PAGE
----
There's a whole confusing taxonomy of the various kinds of things your tests can test against which aren't "real", so I probably am not going to repeat that here. Many of the reasons I covered above indicate why you might want to have more or less real fakes.
One particular term I use a lot which I don't see covered elsewhere in the literature is verified fake.
When you write a library, you provide an implementation of the thing the library does. But if your library does I/O (makes an HTTP request, generates an HTTP response, pops up a window, logs a message, whatever), you've just introduced a new barrier to testing: callers of your library might want to test their code that is talking to your thing, and how are they supposed to figure out if your thing did what they wanted it to?
A good library - and the libraries that I maintain are struggling to be "good" in this sense, for the most part they're not - will provide you a real (i.e. not a fake, double, stub, mock, or dummy) in-memory implementation of their functionality. One of the best examples of this is SQLite. If you need to test code that uses SQLite, you just make an in-memory SQLite database and supply it; there's virtually no reason to fake out the database.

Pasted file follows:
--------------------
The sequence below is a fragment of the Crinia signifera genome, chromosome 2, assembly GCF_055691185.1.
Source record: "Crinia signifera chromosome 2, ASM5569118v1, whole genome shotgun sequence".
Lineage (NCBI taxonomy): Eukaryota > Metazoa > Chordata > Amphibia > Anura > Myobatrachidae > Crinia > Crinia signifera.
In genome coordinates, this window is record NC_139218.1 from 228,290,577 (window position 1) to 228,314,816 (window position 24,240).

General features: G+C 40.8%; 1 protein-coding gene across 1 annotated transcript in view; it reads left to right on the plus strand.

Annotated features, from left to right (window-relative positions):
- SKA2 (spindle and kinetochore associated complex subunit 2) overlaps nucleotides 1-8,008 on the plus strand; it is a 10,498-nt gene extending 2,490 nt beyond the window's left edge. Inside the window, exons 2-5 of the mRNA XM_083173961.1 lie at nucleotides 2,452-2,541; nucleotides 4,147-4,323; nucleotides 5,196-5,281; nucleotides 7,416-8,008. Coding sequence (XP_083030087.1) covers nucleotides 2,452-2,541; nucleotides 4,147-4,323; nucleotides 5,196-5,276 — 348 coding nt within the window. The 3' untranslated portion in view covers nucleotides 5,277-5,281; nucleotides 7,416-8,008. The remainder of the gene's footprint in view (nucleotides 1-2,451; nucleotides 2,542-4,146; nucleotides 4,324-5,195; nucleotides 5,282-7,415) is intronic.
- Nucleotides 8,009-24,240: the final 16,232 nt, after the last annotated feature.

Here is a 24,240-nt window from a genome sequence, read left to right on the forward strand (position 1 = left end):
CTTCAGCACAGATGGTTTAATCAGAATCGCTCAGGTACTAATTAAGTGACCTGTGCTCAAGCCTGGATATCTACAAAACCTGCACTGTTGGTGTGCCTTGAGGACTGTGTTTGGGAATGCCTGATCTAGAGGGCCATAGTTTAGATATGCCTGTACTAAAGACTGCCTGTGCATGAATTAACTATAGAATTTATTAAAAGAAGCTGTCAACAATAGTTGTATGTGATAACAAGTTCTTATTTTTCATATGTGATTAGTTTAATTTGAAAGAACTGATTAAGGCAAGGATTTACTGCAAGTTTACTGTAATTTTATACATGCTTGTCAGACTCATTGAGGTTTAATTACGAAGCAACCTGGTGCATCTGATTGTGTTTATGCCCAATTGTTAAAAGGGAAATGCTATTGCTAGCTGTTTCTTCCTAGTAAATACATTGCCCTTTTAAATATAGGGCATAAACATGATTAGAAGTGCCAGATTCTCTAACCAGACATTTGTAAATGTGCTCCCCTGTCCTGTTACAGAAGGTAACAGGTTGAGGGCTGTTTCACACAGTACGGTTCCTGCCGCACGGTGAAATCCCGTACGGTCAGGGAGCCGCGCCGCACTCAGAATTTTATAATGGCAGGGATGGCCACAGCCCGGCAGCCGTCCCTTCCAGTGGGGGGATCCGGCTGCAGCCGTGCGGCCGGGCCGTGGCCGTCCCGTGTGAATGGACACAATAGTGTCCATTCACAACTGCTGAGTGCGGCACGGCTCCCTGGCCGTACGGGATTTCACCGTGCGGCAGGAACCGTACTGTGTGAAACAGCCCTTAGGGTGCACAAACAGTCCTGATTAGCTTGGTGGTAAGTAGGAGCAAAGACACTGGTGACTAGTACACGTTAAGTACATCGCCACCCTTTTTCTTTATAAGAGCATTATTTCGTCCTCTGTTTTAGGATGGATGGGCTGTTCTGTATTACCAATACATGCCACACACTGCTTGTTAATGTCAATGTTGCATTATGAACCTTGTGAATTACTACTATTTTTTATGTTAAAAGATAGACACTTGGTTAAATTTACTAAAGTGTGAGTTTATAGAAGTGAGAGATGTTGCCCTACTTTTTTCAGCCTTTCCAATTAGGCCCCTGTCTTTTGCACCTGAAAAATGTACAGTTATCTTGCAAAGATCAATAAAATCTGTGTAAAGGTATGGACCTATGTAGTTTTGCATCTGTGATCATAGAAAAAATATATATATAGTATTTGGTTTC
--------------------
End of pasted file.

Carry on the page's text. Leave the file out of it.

One step removed from this is providing a verified fake - an implementation of your functionality which doesn't do anything "useful" (like an in-memory SQLite database does) but nevertheless is verified against (a subset of) the same test suite as the real implementation, as well as providing an introspection API that allows test cases to verify that it did the right thing. This allows client code to import the fake from your library, test against it, and have a reasonable level of assurance that their code is correct in terms of how it's using the API. When they upgrade your library and its interface has changed, their tests will start failing.
Tests which use an unverified fake have a maintenance burden: they must manually keep the fake up to date with every version bump on the real implementation.
Tests which use a real implementation will then be relying on lots of unimportant details, and will be potentially unreliable and flaky as real external systems (even systems you might not usually think about as "external", like the filesystem, or your operating system's clock) have non-deterministic failure modes.
Tests which use a verified fake get the benefits of a unit test (reliability, speed, simplicity) with the benefits of an integration test (assurance that it "really works", notification of breakage in the event of an upgrade) because they place the responsibility for maintenance of the fake along with the responsibility for the maintenance of the interface and its implementation.